And then? Condense that into a speech and deliver the shit out of it. She’ll love you, it’ll be perfect, and you’ll deserve at least two drinks afterwards.

have you had to give Wedding Toast when you didn’t like the groom (or the bride)? What did you say—or what would you say in the situation? What advice do you have for people who are struggling?

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  • K.

    Oh boy, I’d only do #3 if you’re absolutely 10,000% sure you can pull it off with good humor. Even then…honestly, yikes, I don’t know. :-/

    I’ve done a combo of #1 and #4 in the past and it was smooth sailing. I especially think #4 is good–it’s a wedding, not a trial. You’re not under oath here, so sometimes swallowing your distaste and saying something nice but meaningless is the easiest way to go about it without pissing anyone off.

    • Ashlah

      Same thought. I’d avoid #3 like the plague, honestly.

    • louise danger

      yeah, a few drinks + “it was funny in my head” humor is not a great combo

    • idkmybffjill

      Yeah I’m with you. Most people aren’t as good at delivering “funny because they’re true” jokes as they think they are.

    • AmandaBee

      YUP. Know yourself really well if you’re going to try to pull that off. Because there is a fine line between sarcastic-funny and sarcastic-mean, and if you fall on the wrong side of that line it could get real awkward, real fast.

      Like, I know people who could definitely pull that off, and I also know that I’m not one of them.

  • sofar


    I was at a wedding a couple months back where the MoH was NOT the groom’s biggest fan. And she did #5 — talked about how she knew the bride was falling for him.

    And it was a great speech. She said lots of nice things about the bride and then transitioned to, “And I remember clearly the day Bride came to me and told me about a first date she’d had. She told me he’d planned such a special first date and showed her a part of the city she’d never been. And how they picked up take-out and talked all night on her porch. And then she told me she’d never felt that way about anyone before. And that’s when I first knew we’d all be here celebrating their marriage eventually. So, let’s raise our glasses…”

    • Oh, that sounds good! And it doesn’t say anything at all about how the MOH feels about the groom. But most people would never notice that because it sounds so nice…

    • Laura

      That’s a really classy approach. Nice!

  • penguin

    I can’t imagine doing what’s recommended in part of #1… “… and then she met Seth, who is truly a, um, unique kind of guy”. I can’t see this coming off as anything other than snarky and backhanded. If you can’t say anything nice, don’t say anything at all (at least about the person you dislike so much).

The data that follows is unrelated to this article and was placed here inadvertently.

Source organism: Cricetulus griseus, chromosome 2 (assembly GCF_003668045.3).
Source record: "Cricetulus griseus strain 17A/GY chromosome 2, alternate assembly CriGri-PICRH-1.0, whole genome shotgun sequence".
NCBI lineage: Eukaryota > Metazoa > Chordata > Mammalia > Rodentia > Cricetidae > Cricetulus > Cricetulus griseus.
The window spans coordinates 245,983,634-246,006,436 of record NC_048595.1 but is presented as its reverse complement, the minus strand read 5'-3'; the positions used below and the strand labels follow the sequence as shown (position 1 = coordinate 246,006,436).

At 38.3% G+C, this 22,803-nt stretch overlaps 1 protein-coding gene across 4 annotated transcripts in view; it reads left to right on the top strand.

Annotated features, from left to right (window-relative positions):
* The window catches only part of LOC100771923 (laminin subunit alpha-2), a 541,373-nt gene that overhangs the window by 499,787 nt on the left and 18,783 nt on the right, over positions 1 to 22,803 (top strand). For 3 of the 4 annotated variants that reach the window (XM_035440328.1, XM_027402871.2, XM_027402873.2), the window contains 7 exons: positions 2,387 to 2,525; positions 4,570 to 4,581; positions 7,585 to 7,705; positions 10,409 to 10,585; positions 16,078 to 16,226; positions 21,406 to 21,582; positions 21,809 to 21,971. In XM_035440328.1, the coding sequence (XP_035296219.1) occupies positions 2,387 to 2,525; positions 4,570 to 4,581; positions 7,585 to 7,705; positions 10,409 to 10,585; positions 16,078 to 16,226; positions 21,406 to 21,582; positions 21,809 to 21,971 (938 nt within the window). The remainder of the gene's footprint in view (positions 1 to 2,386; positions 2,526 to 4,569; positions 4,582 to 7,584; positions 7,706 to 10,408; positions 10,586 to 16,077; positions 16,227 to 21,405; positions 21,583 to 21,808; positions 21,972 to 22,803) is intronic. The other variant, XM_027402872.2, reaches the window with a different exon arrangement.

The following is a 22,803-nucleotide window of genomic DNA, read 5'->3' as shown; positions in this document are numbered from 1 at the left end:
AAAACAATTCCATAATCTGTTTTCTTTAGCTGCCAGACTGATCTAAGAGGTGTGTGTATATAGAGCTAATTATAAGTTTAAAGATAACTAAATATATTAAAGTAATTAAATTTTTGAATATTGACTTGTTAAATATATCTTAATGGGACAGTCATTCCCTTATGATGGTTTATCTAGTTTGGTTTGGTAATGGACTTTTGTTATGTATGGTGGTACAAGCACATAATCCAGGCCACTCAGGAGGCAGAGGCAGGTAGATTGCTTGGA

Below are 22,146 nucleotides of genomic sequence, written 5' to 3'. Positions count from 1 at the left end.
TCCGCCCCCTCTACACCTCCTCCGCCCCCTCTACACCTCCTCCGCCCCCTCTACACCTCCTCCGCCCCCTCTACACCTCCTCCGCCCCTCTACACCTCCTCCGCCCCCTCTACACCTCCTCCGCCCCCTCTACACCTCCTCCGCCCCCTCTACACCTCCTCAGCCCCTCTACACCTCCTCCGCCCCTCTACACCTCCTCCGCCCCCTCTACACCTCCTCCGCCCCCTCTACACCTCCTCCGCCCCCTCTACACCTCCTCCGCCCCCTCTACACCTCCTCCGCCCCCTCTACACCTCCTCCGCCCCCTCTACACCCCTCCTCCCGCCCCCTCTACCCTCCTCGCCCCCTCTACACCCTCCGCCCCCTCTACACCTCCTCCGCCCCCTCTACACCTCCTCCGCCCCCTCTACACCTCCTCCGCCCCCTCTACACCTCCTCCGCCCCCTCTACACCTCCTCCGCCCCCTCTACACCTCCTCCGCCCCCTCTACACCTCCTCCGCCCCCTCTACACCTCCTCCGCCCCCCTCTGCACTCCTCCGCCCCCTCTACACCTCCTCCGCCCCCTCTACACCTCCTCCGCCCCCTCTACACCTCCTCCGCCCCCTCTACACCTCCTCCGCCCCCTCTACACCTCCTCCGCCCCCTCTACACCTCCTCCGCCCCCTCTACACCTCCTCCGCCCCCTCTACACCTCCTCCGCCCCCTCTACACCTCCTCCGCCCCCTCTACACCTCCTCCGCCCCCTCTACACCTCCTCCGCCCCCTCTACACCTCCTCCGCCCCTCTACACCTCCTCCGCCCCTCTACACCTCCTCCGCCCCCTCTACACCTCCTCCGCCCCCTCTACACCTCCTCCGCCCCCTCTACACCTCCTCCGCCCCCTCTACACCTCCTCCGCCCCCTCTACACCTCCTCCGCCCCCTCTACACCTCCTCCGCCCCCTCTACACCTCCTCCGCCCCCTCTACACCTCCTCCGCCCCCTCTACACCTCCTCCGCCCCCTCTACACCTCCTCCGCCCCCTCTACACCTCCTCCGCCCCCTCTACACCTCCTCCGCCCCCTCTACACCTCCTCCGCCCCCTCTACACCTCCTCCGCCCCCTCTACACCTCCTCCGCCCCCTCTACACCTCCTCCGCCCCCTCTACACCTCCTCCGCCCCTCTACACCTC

• Laura C

      I’ve seen a version of #1, given by a best man who wasn’t enthralled with the bride, that went more like … “and I know that this is going to be a great marriage because, as his friend, I know how loyal and steadfast [groom] is and I know that if he offers this much to his friends, he has even more to offer someone he loves as much as he does [bride].” I’m getting the words totally wrong but it was along those lines.And it worked.

      • penguin

        That sounds completely different from Stephanie’s example in #1 though. The example you gave definitely sounds like it would work well, as I don’t see anything backhanded about the bride.

        • penguin

          Sorry I went back to #1 and read the whole thing. I do agree that the “mostly ignore the person you don’t like” thing could work (like in your example), but it was Stephanie’s specific wording example that made me cringe-y. If I heard a maid-of-honor speech where someone described the bride or groom as “um…unique” I’d see it as snarky and rude.

        • AmandaBee

          I don’t think she expected you to take that wording literally. I read that example as a jokey way to say that you should just toss out something quick and generic about the groom.

    • NotMotherTheresa

      I assumed #1 wasn’t supposed to literally be done quite like the example?
      I took it to mean more of a “….I love the bride so much….bride is so wonderful…..yadda yadda yadda about bride…congratulations bride and Seth!”
      Literally doing things like the example the author gave would be super snarky and backhanded. On the other hand, I think 90% of the MOH (and Best Man) speeches I’ve heard at weddings have been along the lines of my example, where the speech giver basically talks about their friend/family member the entire time, with a positive but generic 30 second mention of the spouse at the end.

  • Jessica

    This makes me happy that my bff didn’t have speeches or toasts.

    Even though her husband’s best friends performed the ceremony and therefore got to do one for him, I wasn’t jealous because I wouldn’t have been able to pull it off with the aplomb and grace they did.

    • PAJane aka Awesome Tits

      So far I’ve been fortunate not to have to give any, and I’m also not particularly interested in having them at our wedding either. Did your bff just quietly skip them? Did anyone notice or care?

      • Jessica